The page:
As published in Scotsman Guide's Residential Edition, October 2008.
The U.S. housing market continues to show signs of downturn. Many economists say this will continue until 2009 or 2010.
In response, Congress recently passed legislation to try to strengthen the housing and mortgage industries and provide them stability, support and resources while the market continues toward recovery. In July, President George W. Bush signed this legislation -- the Housing and Economic Recovery Act of 2008 -- into law.
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The new housing bill has many parts. One that is expected to have a particular impact on mortgage brokers and lenders, as well as homebuyers, is an Internal Revenue Service (IRS) first-time-homebuyer tax credit.
Mortgage brokers would be wise to understand what the tax credit entails, as well as its positive and negative aspects. With this knowledge, you can best help your clients determine if this tax credit -- praised by many in the industry -- is too good to be true.
What are the essentials?
The new housing bill implements a temporary first-time-homebuyer tax credit for the purchase of a principal home. This includes detached single-family homes, attached townhomes and condominiums. The definition even covers a principal home for taxpayers who own secondary or vacation homes but who are presently renting their principal residence.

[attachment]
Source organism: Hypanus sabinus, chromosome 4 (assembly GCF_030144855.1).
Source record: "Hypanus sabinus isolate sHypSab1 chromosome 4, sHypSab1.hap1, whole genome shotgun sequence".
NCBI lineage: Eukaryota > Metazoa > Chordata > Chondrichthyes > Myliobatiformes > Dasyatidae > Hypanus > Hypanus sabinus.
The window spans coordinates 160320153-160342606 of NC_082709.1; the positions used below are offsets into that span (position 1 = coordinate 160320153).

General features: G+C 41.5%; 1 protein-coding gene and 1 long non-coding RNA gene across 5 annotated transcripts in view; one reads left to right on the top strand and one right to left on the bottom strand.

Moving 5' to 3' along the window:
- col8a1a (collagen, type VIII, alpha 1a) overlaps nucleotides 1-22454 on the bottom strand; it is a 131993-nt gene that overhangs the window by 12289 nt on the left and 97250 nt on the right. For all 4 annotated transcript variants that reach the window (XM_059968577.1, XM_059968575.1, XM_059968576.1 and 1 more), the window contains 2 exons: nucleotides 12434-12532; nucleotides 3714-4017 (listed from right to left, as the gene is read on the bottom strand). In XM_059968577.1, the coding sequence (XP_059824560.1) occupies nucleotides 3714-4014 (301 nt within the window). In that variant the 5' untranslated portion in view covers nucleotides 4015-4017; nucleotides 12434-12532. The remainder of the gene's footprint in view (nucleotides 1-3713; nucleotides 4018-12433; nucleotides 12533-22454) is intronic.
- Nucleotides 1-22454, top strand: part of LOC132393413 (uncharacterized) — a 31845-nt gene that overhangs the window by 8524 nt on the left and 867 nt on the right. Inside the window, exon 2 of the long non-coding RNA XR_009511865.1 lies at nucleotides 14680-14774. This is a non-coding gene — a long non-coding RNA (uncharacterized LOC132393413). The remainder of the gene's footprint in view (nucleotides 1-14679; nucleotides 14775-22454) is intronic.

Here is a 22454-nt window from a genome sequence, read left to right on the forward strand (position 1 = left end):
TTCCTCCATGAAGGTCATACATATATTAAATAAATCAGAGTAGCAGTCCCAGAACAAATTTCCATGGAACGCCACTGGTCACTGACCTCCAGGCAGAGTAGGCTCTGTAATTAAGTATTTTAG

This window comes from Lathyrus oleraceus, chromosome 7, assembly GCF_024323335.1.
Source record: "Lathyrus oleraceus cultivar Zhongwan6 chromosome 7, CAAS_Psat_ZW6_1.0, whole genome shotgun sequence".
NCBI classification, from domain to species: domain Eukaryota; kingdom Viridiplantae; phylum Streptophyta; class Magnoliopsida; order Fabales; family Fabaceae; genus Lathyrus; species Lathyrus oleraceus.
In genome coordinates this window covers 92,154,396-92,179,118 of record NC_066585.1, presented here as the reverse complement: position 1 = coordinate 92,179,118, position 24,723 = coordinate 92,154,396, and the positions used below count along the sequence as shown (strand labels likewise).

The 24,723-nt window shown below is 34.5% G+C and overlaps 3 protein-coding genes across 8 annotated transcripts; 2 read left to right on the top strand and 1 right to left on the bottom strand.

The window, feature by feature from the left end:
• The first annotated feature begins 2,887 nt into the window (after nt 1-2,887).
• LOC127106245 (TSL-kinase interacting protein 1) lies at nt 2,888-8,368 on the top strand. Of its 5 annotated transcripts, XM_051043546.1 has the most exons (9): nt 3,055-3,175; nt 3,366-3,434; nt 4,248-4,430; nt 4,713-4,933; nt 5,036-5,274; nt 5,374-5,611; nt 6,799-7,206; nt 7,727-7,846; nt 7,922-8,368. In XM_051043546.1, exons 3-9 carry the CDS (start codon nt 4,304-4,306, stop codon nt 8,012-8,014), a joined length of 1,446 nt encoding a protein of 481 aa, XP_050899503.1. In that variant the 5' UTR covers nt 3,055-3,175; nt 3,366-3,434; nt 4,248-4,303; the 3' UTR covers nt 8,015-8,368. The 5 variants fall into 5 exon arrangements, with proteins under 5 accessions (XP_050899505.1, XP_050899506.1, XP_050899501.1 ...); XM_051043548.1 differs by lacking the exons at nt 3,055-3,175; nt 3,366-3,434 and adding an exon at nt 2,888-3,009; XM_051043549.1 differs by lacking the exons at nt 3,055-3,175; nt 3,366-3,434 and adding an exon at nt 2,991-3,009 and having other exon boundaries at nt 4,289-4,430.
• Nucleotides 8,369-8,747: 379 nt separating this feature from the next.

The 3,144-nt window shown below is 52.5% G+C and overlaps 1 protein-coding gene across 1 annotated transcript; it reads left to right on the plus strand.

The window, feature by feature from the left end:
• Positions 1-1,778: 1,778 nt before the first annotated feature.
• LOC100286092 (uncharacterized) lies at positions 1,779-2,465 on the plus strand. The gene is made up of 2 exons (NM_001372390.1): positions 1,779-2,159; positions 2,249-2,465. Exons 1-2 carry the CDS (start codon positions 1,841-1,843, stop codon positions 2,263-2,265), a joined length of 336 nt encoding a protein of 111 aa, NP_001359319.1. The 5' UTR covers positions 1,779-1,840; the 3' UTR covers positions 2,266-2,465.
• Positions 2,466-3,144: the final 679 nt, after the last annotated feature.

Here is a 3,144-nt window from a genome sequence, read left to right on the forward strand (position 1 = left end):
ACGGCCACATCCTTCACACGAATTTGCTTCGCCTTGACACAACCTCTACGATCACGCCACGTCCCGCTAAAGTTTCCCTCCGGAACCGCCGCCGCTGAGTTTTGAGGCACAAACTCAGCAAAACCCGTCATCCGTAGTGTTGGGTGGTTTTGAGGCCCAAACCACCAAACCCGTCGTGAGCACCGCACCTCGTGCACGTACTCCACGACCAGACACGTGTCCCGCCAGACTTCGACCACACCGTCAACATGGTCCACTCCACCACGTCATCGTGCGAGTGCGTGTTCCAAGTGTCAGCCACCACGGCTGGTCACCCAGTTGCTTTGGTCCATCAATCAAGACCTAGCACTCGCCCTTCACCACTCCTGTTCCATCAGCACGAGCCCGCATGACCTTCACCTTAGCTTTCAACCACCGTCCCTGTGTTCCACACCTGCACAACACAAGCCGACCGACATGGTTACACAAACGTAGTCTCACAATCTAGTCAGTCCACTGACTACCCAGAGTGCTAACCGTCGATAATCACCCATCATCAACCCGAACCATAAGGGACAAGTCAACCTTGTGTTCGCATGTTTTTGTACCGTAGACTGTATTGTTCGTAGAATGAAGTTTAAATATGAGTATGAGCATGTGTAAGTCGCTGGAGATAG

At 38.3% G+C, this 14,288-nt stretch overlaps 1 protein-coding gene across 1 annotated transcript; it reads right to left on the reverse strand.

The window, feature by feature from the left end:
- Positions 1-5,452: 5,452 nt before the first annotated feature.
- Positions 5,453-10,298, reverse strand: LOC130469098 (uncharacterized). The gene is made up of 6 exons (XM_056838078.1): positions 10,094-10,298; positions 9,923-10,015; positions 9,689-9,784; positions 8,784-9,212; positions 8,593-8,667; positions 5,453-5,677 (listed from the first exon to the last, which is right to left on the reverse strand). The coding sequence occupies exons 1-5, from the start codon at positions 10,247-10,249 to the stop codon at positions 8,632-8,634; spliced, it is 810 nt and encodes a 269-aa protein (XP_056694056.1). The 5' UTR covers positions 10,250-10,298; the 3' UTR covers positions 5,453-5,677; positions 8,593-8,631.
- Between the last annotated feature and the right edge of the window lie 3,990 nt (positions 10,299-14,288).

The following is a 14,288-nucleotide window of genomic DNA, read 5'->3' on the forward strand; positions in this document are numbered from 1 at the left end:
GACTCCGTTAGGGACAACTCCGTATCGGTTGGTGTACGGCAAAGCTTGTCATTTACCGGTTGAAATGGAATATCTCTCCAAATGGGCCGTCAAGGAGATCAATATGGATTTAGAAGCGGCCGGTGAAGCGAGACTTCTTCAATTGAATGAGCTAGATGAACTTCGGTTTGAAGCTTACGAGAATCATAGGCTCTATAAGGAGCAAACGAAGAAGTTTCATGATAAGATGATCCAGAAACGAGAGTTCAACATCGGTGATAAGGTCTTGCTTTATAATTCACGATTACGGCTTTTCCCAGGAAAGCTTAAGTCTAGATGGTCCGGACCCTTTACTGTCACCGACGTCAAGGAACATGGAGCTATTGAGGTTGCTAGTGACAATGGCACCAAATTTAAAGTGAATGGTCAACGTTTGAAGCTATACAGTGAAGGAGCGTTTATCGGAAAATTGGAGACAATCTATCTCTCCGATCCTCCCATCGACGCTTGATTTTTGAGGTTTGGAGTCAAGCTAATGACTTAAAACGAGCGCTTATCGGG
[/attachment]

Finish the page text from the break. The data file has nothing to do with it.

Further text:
The tax credit is capped at 10 percent of the purchase price to as much as $7,500; most first-time homebuyers will receive the full credit. For purchase transactions less than $75,000, the credit is 10 percent of the purchase price.
The new law defines a first-time homebuyer as someone who has not owned a principal residence during a three-year period before purchase. For married taxpayers, if either spouse has owned a principal home in the past three years, the IRS will disallow the credit. Also, homeownership traditionally is defined as being "in title" or being a party on the deed on a principal home.
Further, the date of purchase is critical. To qualify for the tax credit, a home purchase -- or the date of the closing -- must occur between this past April 9 and this coming July 1.
In addition, the tax credit is refundable. Taxpayers can claim the credit with or without income to offset. For first-time homebuyers, the tax credit will either offset existing tax liability in the taxable year, or a tax-refund check will be mailed to them.
Brokers and their clients must keep in mind that this is not a cash credit at closing like lenders and brokers may be used to seeing on settlement statements. First-time homebuyers must claim the credit on their tax returns.
Lost in the accolades of this credit is the fact that it works like a zero-interest "step" loan. First-time homebuyers must repay it in full to the government, without interest, over a 15-year period or when they sell the home, provided that equity remains after the sale. If there is no equity remaining after the sale, the government will absorb the deficiency.
Repayment starts two years after buyers claim the credit. Assuming the full tax-credit amount of $7,500 is claimed, this will result in a $500 per annum payment to the IRS for 15 years.
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